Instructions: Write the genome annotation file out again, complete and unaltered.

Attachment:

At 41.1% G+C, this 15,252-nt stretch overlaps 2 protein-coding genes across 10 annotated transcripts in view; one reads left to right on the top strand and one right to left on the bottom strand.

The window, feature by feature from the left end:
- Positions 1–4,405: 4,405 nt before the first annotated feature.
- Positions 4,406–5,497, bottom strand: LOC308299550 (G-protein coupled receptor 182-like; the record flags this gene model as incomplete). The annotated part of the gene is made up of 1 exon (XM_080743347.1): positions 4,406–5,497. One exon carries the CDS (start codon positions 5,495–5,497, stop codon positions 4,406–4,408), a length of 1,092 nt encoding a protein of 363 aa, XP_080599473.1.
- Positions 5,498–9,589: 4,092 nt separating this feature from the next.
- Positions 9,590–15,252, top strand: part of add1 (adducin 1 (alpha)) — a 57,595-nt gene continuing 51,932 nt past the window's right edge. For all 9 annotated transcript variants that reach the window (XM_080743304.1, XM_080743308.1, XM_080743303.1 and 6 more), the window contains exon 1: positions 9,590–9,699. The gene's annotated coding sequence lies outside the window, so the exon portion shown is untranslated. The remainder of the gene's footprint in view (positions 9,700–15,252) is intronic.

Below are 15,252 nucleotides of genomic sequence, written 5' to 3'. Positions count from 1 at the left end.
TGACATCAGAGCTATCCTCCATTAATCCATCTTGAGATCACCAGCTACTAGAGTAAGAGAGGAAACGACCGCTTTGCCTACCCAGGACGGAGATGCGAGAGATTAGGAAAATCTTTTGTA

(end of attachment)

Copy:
At 41.1% G+C, this 15,252-nt stretch overlaps 2 protein-coding genes across 10 annotated transcripts in view; one reads left to right on the top strand and one right to left on the bottom strand.

The window, feature by feature from the left end:
- Positions 1–4,405: 4,405 nt before the first annotated feature.
- Positions 4,406–5,497, bottom strand: LOC308299550 (G-protein coupled receptor 182-like; the record flags this gene model as incomplete). The annotated part of the gene is made up of 1 exon (XM_080743347.1): positions 4,406–5,497. One exon carries the CDS (start codon positions 5,495–5,497, stop codon positions 4,406–4,408), a length of 1,092 nt encoding a protein of 363 aa, XP_080599473.1.
- Positions 5,498–9,589: 4,092 nt separating this feature from the next.
- Positions 9,590–15,252, top strand: part of add1 (adducin 1 (alpha)) — a 57,595-nt gene continuing 51,932 nt past the window's right edge. For all 9 annotated transcript variants that reach the window (XM_080743304.1, XM_080743308.1, XM_080743303.1 and 6 more), the window contains exon 1: positions 9,590–9,699. The gene's annotated coding sequence lies outside the window, so the exon portion shown is untranslated. The remainder of the gene's footprint in view (positions 9,700–15,252) is intronic.

Below are 15,252 nucleotides of genomic sequence, written 5' to 3'. Positions count from 1 at the left end.
TGACATCAGAGCTATCCTCCATTAATCCATCTTGAGATCACCAGCTACTAGAGTAAGAGAGGAAACGACCGCTTTGCCTACCCAGGACGGAGATGCGAGAGATTAGGAAAATCTTTTGTA